In the first study to map brain function during orgasm, scientists from the Netherlands also found that as a woman climaxes, an area of the brain governing emotional control is largely deactivated.


When women faked orgasm, the cortex, the part of the brain governing conscious action, lit up. It was not activated during a genuine orgasm.

Even the body movements made during a real orgasm were unconscious, Holstege said.

The most striking results were seen in the parts of the brain that shut down, or deactivated. Deactivation was visible in the amygdala, a part of the brain thought to be involved in the neurobiology of fear and anxiety.

“During orgasm, there was strong, enormous deactivation in the brain. During fake orgasm, there was no deactivation of the brain at all. None,” Holstege said.

Shutting down the brain during orgasm may ensure that obstacles such as fear and stress did not get in the way, Holstege proposed. “Deactivation of these very important parts of the brain might be the most important necessity for having an orgasm,” he said.

Donald Pfaff, professor of neurobiology and behavior at Rockefeller University in New York, said the interpretations were reasonable. “It makes poetic sense,” said Pfaff, who was not connected with the research.

I really have nothing to add to this, other than to note that the section on methodology was a bit more interesting than the average scientific article not involving monkey economics…

1 comment June 22nd, 2005 at 07:09pm Posted by Eli

Entry Filed under: Coolness,Science

Umm… Kay.


An attempt to erect the world’s largest Popsicle in a city square ended with a scene straight out of a disaster film — but much stickier.

The 25-foot-tall, 17 1/2-ton treat of frozen Snapple juice melted faster than expected Tuesday, flooding Union Square in downtown Manhattan with kiwi-strawberry-flavored fluid that sent pedestrians scurrying for higher ground.


Snapple had been trying to promote a new line of frozen treats by setting a record for the world’s largest Popsicle, but called off the stunt before it was pulled fully upright by a construction crane. Authorities said they were worried the thing would collapse in the 80-degree, first-day-of-summer heat.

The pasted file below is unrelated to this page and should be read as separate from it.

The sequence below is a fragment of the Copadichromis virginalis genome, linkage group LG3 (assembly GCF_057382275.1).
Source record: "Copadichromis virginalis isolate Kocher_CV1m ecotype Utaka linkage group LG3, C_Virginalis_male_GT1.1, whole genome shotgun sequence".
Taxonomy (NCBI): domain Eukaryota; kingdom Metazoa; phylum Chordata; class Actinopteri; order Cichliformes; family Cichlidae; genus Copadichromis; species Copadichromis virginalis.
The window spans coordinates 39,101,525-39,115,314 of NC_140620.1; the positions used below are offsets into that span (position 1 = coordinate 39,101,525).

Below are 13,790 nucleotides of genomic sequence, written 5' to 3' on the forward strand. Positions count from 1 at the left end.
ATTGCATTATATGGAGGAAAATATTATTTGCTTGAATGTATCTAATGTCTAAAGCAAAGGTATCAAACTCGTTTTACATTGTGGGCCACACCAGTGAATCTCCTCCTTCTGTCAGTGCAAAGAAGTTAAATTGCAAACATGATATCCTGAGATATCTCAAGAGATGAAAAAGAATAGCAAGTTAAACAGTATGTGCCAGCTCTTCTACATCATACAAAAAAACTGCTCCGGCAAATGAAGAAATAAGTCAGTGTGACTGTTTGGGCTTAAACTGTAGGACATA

“What was unsettling was that the fluid just kept coming,” Stuart Claxton of the Guinness Book of World Records told the Daily News. “It was quite a lot of fluid. On a hot day like this, you have to move fast.”

That last paragraph also qualifies for Quote Of The Day honors.

2 comments June 22nd, 2005 at 03:14pm Posted by Eli

Entry Filed under: Quotes,Weirdness

A Mobile Proposal

“‘Bush gets very upset when cell phones go off in his presence,’ McFeatters noted. ‘He just hates it.'”

Okay, so. Given a hatred of cellphones that rivals my own, and a peevish and petulant nature beneath a thin veneer of phony bonhomie, maybe we should be trying to sneak “ringers” of a completely different nature into Bush’s public appearances. No confrontational questions or dramatic gestures, just a few ringing cellphones at every event (especially televised ones), and perhaps we can get the mask to slip a few times.

This would probably only work directly a few times before his handlers wised up, but even so, the sure-to-be-disproportionately-harsh treatment of the initial offenders (i.e., hustled roughly away by Secret Service or Fake Secret Service, or physically attacked by Bush loyalists) and subsequent body cavity searches for cellphones would be pure PR gold.

Granted, this would have been much better as a pre-election strategy, but even now, I still think there’s a huge benefit to exposing him for the snarly creep that he is: it would further weaken his ability to push his agenda; it would generally diminish the public’s appetite for more Bushes in the White House; and it might help tarnish the Reagan halo he’s being fitted for.